Martin et al. (2008:19) state ‘PBL has been used, with great success, in a range of vocational curricula’. Research in the field of PBL has shown that students develop an improved attitude towards learning and higher level thinking skills is used for example critical analysis, problem solving and reflection (Heliker, 1994). Duncan & Al-Nakeeb (2006) claim that students demonstrated higher motivation, wider reading and critical thinking with PBL approaches. Kivela & Kivela (2005:440) state that PBL makes that students curious and ‘stimulates them to search for information’. The learner autonomy has been linked closely to motivation and self-esteem that allows the students to feel valued and urge them to contribute to their group’s exploration of the problem presented (Martin et al., 2008). On the one hand, research has shown that PBL results in intrinsic motivation, nevertheless the ‘degree of autonomy demonstrated by a student relies on the prior learning experience, attitude and knowledge of learning’ (Dickinson, 1997 in Martin et al., 2008:20; Kivela & Kivela, 2005). On the other hand, there is also evidence that extrinsic motivation is still high with PBL, students were outcome-oriented since there is emphasis on performance rather than learning in education (Luddy, 1998). He claims that the individual focuses on extrinsic motivation in order to cope with the time and the effort to perform tasks in PBL. On the contrast, Miller & Peterson (2003) claim that students may show frustration in managing and coping with group dynamics, as well as in managing the time and work required at PBL.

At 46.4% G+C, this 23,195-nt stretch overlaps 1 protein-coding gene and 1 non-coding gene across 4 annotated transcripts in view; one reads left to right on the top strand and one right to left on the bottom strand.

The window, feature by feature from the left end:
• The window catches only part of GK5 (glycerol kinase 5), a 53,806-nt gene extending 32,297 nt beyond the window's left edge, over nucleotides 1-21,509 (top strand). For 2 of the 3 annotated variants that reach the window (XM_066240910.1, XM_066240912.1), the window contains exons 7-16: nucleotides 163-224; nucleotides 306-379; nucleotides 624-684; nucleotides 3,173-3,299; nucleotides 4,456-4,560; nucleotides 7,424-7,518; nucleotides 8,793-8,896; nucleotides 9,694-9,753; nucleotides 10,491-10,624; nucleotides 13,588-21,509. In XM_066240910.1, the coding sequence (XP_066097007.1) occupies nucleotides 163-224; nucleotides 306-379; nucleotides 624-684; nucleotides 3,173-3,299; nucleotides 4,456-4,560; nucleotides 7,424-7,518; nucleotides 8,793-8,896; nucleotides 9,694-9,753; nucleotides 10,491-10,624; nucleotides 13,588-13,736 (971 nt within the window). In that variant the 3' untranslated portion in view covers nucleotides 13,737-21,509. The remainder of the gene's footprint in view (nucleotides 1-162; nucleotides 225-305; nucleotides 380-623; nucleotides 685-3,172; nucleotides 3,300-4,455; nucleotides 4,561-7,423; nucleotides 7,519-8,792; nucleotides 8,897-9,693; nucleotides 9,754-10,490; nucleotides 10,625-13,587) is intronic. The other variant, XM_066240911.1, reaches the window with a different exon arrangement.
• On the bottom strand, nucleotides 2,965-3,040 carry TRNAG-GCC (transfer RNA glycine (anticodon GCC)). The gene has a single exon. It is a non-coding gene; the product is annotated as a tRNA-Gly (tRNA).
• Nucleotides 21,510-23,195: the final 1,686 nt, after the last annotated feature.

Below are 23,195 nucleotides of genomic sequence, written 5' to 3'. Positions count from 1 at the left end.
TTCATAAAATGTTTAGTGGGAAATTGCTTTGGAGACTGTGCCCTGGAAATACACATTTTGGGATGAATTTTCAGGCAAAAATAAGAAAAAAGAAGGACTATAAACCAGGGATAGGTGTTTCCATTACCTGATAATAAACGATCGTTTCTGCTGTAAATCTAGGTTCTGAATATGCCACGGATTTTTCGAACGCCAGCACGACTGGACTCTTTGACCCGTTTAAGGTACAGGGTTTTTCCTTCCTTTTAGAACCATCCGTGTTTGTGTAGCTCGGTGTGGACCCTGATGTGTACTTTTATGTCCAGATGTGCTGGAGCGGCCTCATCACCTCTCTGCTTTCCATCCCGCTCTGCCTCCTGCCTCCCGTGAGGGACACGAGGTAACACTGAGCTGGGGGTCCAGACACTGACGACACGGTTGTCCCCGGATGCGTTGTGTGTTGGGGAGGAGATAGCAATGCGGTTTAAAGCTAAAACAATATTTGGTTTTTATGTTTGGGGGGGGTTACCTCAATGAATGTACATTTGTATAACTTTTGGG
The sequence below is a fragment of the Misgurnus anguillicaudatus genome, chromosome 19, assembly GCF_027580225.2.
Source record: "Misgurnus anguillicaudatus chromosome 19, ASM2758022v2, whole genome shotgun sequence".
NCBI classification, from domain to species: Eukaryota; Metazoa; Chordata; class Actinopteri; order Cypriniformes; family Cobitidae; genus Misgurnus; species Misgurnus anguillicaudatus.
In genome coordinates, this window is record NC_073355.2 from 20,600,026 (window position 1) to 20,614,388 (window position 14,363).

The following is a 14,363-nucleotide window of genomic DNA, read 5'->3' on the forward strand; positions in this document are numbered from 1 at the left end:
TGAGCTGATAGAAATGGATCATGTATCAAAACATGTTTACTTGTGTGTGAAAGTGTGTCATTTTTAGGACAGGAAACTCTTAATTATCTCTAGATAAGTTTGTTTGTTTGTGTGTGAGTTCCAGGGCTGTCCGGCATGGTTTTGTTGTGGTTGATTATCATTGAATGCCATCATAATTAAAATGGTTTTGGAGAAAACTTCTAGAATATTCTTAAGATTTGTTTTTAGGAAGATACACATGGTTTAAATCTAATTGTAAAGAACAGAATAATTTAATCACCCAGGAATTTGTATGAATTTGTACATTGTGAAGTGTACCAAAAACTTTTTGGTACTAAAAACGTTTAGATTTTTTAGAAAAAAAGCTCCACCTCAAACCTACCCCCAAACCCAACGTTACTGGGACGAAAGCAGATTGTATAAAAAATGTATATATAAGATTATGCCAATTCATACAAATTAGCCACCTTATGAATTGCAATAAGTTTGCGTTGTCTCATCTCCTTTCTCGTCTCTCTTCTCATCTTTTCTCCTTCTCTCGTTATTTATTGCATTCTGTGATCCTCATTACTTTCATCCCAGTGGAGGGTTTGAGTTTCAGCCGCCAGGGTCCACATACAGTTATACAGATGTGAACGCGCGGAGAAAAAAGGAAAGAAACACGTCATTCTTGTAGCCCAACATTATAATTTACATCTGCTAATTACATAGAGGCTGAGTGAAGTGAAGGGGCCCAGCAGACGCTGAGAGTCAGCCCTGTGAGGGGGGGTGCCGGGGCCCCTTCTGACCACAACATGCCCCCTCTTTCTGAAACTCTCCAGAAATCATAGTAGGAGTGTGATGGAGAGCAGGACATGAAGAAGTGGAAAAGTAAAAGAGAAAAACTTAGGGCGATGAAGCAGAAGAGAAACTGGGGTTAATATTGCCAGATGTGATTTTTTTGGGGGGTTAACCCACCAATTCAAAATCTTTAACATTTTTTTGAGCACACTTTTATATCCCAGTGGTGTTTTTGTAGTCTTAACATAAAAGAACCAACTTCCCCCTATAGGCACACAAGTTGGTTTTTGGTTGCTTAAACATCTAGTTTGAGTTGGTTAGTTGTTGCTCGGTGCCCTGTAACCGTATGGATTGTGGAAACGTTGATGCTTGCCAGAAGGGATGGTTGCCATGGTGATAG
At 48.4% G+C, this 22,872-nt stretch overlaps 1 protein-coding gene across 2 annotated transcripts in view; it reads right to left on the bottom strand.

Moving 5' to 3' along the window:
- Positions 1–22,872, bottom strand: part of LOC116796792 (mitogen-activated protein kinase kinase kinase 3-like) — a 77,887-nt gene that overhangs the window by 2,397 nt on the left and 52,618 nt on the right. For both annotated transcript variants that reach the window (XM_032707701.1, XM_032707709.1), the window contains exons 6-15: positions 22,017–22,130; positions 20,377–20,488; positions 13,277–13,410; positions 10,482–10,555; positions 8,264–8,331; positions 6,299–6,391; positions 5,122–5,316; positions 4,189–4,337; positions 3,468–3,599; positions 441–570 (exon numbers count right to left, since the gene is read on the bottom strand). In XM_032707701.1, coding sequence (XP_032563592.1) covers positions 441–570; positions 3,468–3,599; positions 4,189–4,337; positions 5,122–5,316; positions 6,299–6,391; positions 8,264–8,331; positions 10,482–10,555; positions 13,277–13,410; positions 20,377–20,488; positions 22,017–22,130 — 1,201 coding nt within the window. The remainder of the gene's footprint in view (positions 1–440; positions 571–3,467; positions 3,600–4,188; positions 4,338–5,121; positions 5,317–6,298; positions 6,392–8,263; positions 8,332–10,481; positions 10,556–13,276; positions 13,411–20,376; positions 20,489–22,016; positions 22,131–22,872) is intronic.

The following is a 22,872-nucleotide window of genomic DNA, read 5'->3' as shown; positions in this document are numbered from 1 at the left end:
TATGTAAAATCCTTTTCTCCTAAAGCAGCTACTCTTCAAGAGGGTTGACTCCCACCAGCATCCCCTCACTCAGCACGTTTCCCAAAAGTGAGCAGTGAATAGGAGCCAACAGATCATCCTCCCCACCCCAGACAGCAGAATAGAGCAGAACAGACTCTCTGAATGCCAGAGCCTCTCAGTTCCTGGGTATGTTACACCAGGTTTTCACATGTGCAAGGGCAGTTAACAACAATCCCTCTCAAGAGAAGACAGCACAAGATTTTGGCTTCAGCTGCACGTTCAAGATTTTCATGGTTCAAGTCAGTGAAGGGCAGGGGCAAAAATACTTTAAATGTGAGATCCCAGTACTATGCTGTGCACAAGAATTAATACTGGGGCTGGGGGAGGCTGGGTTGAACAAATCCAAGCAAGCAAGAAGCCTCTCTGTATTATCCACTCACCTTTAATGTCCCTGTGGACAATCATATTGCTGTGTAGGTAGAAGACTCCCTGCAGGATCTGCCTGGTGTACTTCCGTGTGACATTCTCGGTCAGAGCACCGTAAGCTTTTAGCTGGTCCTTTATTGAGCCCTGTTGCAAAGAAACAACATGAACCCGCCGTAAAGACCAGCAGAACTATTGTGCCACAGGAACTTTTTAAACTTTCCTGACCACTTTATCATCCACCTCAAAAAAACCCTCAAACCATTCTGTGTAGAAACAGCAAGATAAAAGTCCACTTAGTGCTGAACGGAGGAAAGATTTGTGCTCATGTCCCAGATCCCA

According to McGill & Beaty (2001:12) ‘action learning is based on individuals learning from experience through reflection and action’. They support the view that PBL is not dissimilar from action learning, and reflective learning in higher education is similar to action learning. They continue that action learning may blend with new technology in making more effective use virtual learning environments.